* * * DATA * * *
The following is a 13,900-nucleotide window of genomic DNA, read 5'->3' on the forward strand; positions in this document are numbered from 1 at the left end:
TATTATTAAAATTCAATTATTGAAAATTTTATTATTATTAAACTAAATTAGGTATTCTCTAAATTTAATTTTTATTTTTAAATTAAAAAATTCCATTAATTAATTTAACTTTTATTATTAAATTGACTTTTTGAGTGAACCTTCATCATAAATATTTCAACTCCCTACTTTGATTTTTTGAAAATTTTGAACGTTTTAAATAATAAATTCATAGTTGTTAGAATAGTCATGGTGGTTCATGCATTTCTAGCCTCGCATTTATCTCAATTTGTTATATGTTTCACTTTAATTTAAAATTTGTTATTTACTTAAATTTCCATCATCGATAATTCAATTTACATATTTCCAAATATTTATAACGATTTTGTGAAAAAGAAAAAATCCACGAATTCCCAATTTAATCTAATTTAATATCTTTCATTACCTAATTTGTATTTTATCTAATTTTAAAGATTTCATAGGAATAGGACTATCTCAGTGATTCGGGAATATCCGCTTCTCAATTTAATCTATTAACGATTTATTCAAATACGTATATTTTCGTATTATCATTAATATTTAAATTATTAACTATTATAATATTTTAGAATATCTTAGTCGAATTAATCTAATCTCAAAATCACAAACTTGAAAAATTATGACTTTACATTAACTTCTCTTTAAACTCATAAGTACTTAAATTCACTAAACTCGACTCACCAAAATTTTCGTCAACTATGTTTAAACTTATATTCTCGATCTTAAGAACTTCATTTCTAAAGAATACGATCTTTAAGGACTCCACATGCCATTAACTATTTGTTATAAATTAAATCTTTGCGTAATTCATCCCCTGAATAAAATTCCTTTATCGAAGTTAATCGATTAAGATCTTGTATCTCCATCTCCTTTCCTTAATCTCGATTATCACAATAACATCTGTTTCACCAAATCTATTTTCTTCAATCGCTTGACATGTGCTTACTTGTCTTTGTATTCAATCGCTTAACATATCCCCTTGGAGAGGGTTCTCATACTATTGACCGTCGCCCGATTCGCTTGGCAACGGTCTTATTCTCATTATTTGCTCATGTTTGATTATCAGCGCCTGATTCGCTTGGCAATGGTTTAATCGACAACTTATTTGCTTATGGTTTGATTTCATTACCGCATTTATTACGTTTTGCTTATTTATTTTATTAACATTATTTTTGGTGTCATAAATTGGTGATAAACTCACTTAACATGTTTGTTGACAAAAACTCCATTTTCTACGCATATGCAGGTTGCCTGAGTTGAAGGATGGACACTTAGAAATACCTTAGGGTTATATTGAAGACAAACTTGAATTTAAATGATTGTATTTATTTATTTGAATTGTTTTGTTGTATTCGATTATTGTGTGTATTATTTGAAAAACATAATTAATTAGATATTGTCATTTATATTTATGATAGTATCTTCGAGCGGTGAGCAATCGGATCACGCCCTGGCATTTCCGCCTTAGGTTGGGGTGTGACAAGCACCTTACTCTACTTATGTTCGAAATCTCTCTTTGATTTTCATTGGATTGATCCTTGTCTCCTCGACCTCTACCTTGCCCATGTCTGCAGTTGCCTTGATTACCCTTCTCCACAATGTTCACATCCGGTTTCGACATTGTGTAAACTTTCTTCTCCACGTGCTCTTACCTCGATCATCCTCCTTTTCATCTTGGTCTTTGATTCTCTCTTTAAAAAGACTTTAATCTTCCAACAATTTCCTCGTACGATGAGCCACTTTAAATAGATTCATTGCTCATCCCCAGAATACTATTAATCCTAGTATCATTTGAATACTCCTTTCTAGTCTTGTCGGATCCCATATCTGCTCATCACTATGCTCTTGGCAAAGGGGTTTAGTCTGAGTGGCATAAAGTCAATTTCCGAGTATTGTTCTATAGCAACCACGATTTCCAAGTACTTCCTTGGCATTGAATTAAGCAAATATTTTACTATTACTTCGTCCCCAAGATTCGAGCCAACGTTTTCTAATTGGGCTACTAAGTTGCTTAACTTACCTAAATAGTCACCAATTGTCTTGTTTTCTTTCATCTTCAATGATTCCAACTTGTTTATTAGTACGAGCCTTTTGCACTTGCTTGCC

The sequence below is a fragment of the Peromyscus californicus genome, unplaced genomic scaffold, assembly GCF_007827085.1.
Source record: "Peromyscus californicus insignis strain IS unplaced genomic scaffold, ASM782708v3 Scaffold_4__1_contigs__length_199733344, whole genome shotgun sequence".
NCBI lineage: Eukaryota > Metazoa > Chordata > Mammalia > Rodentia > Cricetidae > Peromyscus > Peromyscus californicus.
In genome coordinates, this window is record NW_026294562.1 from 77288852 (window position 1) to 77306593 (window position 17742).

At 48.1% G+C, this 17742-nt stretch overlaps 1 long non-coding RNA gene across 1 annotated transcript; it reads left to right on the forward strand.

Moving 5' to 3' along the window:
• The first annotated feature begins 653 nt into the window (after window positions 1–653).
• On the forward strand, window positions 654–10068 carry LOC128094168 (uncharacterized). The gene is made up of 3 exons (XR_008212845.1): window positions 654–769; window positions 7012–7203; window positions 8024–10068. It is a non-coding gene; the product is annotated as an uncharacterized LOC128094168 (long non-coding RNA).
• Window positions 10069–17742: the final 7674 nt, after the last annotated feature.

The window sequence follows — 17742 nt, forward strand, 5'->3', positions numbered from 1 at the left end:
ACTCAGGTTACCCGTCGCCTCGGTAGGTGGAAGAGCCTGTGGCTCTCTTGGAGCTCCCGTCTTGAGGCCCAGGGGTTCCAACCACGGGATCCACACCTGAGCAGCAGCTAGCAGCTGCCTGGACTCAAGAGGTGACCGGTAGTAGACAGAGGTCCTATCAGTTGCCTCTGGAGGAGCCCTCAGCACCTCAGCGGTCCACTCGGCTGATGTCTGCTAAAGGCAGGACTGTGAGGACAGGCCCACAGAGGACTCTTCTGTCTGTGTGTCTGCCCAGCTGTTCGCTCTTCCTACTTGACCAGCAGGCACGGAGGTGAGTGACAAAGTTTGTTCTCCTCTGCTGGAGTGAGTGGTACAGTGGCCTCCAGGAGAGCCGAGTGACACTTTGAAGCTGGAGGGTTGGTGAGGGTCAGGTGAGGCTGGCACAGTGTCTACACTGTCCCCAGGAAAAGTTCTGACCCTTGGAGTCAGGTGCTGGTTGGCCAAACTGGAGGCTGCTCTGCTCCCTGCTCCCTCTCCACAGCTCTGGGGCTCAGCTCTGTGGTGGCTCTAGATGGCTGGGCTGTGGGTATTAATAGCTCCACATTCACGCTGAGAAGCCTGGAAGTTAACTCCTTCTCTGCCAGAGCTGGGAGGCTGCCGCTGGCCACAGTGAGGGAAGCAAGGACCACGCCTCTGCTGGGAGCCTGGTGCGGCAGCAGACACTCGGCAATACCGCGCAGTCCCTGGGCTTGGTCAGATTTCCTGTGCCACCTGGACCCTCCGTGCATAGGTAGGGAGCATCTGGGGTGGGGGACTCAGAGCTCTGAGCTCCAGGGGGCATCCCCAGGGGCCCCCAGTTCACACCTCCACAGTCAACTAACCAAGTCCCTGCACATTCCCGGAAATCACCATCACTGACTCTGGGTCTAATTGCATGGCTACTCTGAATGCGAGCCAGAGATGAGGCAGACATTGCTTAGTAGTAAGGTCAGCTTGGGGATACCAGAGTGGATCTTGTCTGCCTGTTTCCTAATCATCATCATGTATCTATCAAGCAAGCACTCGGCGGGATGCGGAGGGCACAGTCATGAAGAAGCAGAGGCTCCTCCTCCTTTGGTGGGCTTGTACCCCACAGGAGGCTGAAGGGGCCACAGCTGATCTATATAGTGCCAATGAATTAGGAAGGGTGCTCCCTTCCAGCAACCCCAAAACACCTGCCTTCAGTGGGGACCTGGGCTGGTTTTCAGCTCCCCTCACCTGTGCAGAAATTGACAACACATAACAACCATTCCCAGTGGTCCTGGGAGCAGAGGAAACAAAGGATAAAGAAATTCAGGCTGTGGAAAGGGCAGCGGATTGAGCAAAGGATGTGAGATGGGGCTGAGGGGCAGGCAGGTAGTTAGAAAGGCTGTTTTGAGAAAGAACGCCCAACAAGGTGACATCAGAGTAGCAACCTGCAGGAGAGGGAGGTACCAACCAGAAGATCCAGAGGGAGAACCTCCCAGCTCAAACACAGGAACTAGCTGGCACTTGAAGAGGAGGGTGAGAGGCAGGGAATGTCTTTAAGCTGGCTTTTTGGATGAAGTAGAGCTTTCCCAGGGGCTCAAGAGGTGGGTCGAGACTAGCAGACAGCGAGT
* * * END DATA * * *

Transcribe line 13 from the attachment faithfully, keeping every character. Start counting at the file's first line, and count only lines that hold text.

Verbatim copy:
ACTCAGGTTACCCGTCGCCTCGGTAGGTGGAAGAGCCTGTGGCTCTCTTGGAGCTCCCGTCTTGAGGCCCAGGGGTTCCAACCACGGGATCCACACCTGAGCAGCAGCTAGCAGCTGCCTGGACTCAAGAGGTGACCGGTAGTAGACAGAGGTCCTATCAGTTGCCTCTGGAGGAGCCCTCAGCACCTCAGCGGTCCACTCGGCTGATGTCTGCTAAAGGCAGGACTGTGAGGACAGGCCCACAGAGGACTCTTCTGTCTGTGTGTCTGCCCAGCTGTTCGCTCTTCCTACTTGACCAGCAGGCACGGAGGTGAGTGACAAAGTTTGTTCTCCTCTGCTGGAGTGAGTGGTACAGTGGCCTCCAGGAGAGCCGAGTGACACTTTGAAGCTGGAGGGTTGGTGAGGGTCAGGTGAGGCTGGCACAGTGTCTACACTGTCCCCAGGAAAAGTTCTGACCCTTGGAGTCAGGTGCTGGTTGGCCAAACTGGAGGCTGCTCTGCTCCCTGCTCCCTCTCCACAGCTCTGGGGCTCAGCTCTGTGGTGGCTCTAGATGGCTGGGCTGTGGGTATTAATAGCTCCACATTCACGCTGAGAAGCCTGGAAGTTAACTCCTTCTCTGCCAGAGCTGGGAGGCTGCCGCTGGCCACAGTGAGGGAAGCAAGGACCACGCCTCTGCTGGGAGCCTGGTGCGGCAGCAGACACTCGGCAATACCGCGCAGTCCCTGGGCTTGGTCAGATTTCCTGTGCCACCTGGACCCTCCGTGCATAGGTAGGGAGCATCTGGGGTGGGGGACTCAGAGCTCTGAGCTCCAGGGGGCATCCCCAGGGGCCCCCAGTTCACACCTCCACAGTCAACTAACCAAGTCCCTGCACATTCCCGGAAATCACCATCACTGACTCTGGGTCTAATTGCATGGCTACTCTGAATGCGAGCCAGAGATGAGGCAGACATTGCTTAGTAGTAAGGTCAGCTTGGGGATACCAGAGTGGATCTTGTCTGCCTGTTTCCTAATCATCATCATGTATCTATCAAGCAAGCACTCGGCGGGATGCGGAGGGCACAGTCATGAAGAAGCAGAGGCTCCTCCTCCTTTGGTGGGCTTGTACCCCACAGGAGGCTGAAGGGGCCACAGCTGATCTATATAGTGCCAATGAATTAGGAAGGGTGCTCCCTTCCAGCAACCCCAAAACACCTGCCTTCAGTGGGGACCTGGGCTGGTTTTCAGCTCCCCTCACCTGTGCAGAAATTGACAACACATAACAACCATTCCCAGTGGTCCTGGGAGCAGAGGAAACAAAGGATAAAGAAATTCAGGCTGTGGAAAGGGCAGCGGATTGAGCAAAGGATGTGAGATGGGGCTGAGGGGCAGGCAGGTAGTTAGAAAGGCTGTTTTGAGAAAGAACGCCCAACAAGGTGACATCAGAGTAGCAACCTGCAGGAGAGGGAGGTACCAACCAGAAGATCCAGAGGGAGAACCTCCCAGCTCAAACACAGGAACTAGCTGGCACTTGAAGAGGAGGGTGAGAGGCAGGGAATGTCTTTAAGCTGGCTTTTTGGATGAAGTAGAGCTTTCCCAGGGGCTCAAGAGGTGGGTCGAGACTAGCAGACAGCGAGT